The tournament begins Tuesday with a pair of First Four games, and things get going in earnest Thursday when 32 of the 64 teams in the main draw take to the floor.
In the end, the individual matchups mean much more than the numbers by a team’s name. Still, some of the numbers the selection committee came up with this year were head-scratchers — yet another reason Warren Buffet felt perfectly comfortable fronting the insurance money to pay a $1 billion prize to anyone who can fill out a perfect bracket.
Wichita State still had something to be angry about on Selection Sunday.
The second-ranked Shockers landed the first No. 1 seed in school history and will start their pursuit of a second straight Final Four on Friday in St. Louis, where they ran their record to 34-0 by winning the Missouri Valley tournament last weekend.
That’s where the reward for their record-setting season ended, though. They were placed in a loaded region that includes second-seeded Michigan, third-seeded Duke and fourth-seeded Louisville, which beat the Shockers en route to last year’s national championship.
Relying on their motto of ”play angry,” Wichita State became the first school to reach the NCAA tournament unbeaten since UNLV in 1991. Gregg Marshall’s team will open against the winner of a First Four game between Big West champion Cal Poly and SWAC champion Texas Southern.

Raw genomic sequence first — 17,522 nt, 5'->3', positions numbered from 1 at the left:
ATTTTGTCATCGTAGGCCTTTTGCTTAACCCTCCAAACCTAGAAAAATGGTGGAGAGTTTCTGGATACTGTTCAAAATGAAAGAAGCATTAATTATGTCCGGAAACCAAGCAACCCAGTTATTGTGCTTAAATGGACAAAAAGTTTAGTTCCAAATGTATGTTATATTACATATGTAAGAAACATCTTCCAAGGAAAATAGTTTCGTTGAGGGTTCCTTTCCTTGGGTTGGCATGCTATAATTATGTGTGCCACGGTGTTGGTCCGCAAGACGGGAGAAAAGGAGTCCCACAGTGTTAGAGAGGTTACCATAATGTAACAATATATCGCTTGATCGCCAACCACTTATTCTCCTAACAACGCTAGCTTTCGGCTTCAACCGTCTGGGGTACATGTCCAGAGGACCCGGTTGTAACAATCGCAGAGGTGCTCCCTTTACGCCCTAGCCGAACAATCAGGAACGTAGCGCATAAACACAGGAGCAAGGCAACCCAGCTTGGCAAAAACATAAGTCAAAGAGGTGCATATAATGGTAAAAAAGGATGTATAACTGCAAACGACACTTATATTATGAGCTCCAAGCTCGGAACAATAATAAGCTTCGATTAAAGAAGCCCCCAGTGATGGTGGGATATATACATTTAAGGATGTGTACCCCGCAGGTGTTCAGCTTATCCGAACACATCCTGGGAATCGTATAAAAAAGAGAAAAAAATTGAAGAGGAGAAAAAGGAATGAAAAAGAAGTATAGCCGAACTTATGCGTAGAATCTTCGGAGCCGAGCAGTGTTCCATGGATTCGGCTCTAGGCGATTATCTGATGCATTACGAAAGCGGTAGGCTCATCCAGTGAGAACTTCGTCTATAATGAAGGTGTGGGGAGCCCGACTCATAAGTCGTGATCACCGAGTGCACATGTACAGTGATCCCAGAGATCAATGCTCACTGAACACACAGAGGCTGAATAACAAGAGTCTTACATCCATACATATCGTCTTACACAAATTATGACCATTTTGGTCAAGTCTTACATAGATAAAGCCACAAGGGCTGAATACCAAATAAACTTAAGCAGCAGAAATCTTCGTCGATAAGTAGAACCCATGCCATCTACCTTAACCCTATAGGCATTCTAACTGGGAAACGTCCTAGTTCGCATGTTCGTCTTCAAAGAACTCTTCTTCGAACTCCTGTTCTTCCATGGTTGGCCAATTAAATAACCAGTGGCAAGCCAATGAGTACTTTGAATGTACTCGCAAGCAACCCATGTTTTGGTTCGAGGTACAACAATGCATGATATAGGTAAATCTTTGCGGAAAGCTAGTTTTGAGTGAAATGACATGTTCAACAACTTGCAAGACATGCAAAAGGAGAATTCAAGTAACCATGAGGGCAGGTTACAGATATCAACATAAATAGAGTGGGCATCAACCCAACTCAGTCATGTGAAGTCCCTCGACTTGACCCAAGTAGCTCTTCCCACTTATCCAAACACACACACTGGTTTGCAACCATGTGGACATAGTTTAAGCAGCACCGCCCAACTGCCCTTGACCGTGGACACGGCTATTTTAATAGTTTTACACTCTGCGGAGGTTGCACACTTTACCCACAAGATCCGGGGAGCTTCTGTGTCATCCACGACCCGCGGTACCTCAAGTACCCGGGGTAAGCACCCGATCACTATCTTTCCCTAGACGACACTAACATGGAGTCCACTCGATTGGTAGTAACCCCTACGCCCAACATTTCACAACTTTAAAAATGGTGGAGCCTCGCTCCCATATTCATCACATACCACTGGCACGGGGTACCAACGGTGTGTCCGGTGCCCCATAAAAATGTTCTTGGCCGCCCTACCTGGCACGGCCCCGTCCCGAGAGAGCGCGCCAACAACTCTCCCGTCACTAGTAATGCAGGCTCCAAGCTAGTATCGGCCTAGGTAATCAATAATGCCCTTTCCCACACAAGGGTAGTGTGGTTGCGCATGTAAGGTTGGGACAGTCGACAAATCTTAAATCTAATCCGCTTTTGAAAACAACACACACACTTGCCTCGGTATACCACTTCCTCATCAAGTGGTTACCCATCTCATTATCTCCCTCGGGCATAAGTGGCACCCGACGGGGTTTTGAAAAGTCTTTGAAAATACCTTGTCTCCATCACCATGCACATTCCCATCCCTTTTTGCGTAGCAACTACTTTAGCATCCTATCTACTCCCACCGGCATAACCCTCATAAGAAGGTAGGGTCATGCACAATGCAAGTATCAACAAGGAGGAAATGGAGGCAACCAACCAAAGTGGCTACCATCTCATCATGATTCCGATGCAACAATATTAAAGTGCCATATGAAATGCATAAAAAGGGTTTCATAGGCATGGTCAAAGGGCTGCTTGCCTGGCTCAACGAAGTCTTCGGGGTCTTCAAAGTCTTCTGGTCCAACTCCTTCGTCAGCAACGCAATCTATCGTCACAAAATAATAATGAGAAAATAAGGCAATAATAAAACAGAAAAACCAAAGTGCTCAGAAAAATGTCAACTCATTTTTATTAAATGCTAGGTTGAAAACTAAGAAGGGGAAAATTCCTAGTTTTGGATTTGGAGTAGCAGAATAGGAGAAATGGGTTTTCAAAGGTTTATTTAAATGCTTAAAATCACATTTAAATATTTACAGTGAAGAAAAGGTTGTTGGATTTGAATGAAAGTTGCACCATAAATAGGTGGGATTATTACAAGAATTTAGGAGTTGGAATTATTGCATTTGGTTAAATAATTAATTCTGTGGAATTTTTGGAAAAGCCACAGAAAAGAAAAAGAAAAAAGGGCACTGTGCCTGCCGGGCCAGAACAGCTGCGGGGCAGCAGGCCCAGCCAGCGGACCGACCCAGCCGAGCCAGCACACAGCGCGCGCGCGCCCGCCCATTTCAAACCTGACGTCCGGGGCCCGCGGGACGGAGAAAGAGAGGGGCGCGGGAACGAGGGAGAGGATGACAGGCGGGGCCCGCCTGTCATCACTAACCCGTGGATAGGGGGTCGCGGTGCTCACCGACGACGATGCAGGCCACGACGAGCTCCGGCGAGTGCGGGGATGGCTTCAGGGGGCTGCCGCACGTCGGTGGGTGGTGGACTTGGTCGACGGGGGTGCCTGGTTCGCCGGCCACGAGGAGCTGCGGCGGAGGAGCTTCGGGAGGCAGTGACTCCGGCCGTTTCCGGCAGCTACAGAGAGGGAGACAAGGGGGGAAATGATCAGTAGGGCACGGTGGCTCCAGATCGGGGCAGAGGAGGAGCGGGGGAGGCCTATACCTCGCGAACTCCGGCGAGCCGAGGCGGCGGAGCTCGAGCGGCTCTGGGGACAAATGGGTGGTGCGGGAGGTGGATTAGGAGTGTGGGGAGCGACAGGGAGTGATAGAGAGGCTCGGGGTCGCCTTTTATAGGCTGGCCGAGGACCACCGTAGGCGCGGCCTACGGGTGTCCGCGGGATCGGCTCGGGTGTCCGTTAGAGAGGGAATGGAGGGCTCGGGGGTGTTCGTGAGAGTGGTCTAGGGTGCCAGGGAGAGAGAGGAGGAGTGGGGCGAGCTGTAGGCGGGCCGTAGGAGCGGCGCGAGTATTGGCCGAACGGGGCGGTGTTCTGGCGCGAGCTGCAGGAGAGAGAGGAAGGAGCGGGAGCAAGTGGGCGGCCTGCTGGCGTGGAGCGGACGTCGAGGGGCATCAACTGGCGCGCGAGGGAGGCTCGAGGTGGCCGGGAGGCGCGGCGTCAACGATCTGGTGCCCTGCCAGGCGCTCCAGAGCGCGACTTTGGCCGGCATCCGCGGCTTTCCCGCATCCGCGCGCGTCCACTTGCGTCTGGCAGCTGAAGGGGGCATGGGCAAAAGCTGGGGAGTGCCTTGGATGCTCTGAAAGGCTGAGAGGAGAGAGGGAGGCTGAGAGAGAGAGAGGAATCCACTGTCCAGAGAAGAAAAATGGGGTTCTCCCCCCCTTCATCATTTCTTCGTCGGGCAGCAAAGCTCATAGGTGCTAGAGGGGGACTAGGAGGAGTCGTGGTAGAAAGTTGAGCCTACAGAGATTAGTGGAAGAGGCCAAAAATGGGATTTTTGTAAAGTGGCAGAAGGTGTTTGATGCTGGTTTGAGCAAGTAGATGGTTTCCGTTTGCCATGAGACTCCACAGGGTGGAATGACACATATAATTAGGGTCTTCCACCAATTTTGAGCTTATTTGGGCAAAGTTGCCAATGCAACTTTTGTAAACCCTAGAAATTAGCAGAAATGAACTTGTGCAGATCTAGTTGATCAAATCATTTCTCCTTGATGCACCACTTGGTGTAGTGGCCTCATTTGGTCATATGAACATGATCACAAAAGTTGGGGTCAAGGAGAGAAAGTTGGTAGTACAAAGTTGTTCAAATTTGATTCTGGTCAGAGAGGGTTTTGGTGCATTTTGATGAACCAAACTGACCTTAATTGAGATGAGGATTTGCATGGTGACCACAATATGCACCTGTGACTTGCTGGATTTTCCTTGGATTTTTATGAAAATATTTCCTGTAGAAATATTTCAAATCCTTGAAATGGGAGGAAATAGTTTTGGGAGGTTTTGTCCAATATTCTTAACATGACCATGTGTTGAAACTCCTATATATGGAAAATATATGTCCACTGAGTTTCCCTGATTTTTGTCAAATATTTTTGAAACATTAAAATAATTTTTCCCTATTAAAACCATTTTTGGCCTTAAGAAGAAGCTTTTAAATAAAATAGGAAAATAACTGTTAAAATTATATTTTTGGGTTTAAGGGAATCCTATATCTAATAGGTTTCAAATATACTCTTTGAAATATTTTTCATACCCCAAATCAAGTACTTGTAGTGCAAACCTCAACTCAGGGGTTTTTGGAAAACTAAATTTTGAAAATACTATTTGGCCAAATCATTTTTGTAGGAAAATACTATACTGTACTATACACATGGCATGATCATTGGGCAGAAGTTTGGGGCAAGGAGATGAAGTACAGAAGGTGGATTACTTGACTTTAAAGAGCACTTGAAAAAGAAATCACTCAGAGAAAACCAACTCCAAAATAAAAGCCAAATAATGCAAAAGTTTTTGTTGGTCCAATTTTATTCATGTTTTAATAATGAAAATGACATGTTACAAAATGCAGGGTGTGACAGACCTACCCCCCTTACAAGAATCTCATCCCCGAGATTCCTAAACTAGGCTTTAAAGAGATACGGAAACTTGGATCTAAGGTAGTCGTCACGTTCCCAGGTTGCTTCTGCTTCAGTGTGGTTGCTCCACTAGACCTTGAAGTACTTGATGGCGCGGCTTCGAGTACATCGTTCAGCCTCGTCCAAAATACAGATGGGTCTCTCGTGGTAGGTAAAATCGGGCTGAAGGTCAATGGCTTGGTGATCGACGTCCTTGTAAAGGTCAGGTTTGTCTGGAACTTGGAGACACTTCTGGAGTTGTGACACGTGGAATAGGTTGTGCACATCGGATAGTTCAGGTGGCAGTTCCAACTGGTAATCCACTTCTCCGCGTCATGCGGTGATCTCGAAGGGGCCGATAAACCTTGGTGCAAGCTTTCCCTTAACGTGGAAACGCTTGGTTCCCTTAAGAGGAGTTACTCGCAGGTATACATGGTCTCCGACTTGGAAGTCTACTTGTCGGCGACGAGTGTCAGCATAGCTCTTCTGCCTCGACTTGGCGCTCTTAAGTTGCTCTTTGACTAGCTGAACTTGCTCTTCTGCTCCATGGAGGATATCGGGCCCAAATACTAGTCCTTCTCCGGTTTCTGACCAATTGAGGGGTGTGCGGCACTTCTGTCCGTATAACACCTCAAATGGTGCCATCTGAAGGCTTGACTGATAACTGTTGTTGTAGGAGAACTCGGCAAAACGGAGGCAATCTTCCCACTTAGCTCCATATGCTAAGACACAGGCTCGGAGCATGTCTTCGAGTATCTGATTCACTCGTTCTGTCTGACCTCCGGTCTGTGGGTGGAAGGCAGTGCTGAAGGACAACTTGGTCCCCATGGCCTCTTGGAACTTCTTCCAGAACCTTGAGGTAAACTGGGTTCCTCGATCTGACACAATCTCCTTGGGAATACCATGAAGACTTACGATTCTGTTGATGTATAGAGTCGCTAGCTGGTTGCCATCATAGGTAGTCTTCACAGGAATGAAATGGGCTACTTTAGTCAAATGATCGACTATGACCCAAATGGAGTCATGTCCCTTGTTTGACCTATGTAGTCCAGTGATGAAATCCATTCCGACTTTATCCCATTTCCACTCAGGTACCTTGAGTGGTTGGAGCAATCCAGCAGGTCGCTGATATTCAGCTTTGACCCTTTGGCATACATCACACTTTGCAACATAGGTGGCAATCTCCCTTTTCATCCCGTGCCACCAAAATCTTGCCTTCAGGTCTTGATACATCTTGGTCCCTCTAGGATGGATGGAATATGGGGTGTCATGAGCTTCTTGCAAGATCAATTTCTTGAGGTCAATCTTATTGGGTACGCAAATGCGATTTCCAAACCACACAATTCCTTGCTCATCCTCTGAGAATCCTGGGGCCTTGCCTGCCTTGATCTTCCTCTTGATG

If the Shockers advance, they would face the No. 8 seed Kentucky or No. 9 seed Kansas State, which rarely plays Wichita State despite being just a few hours away.
The region includes two other First Four games involving bubble teams: No. 12 seeds North Carolina State and Xavier will play for the right to face No. 5 seed Saint Louis, and No. 11 seeds Iowa and Tennessee will meet in Dayton, Ohio, for a shot at No. 6 seed Massachusetts.
In other games, Michigan will open against No. 15 seed Wofford, Duke will face No. 14 seed Mercer and seventh-seeded Texas will face No. 10 seed Arizona State.
The Wolverines lost to Louisville in last year’s national championship game.
The seeding of the Cardinals (29-5) may have been the biggest surprise of the bracket. Many thought they would be a second or third seed, and coach Rick Pitino — admittedly biased — said that he thought his team had done enough to warrant the fourth No. 1 seed after winning five straight and 12 of their last 13 games, including the inaugural American Athletic Conference title.
The NCAA selection committee thought differently.
”You look at the number four line and we have some great teams,” said committee chairman Ron Wellman. ”We look at the total resume, though. Right now, if you ask anybody, Louisville is playing as well as anyone, and the committee certainly agrees with that. However, we look at the total body of work, comparing everything they did from November through March.”
The Final Four starts April 5 in Arlington, Texas.
The Associated Press contributed to this report.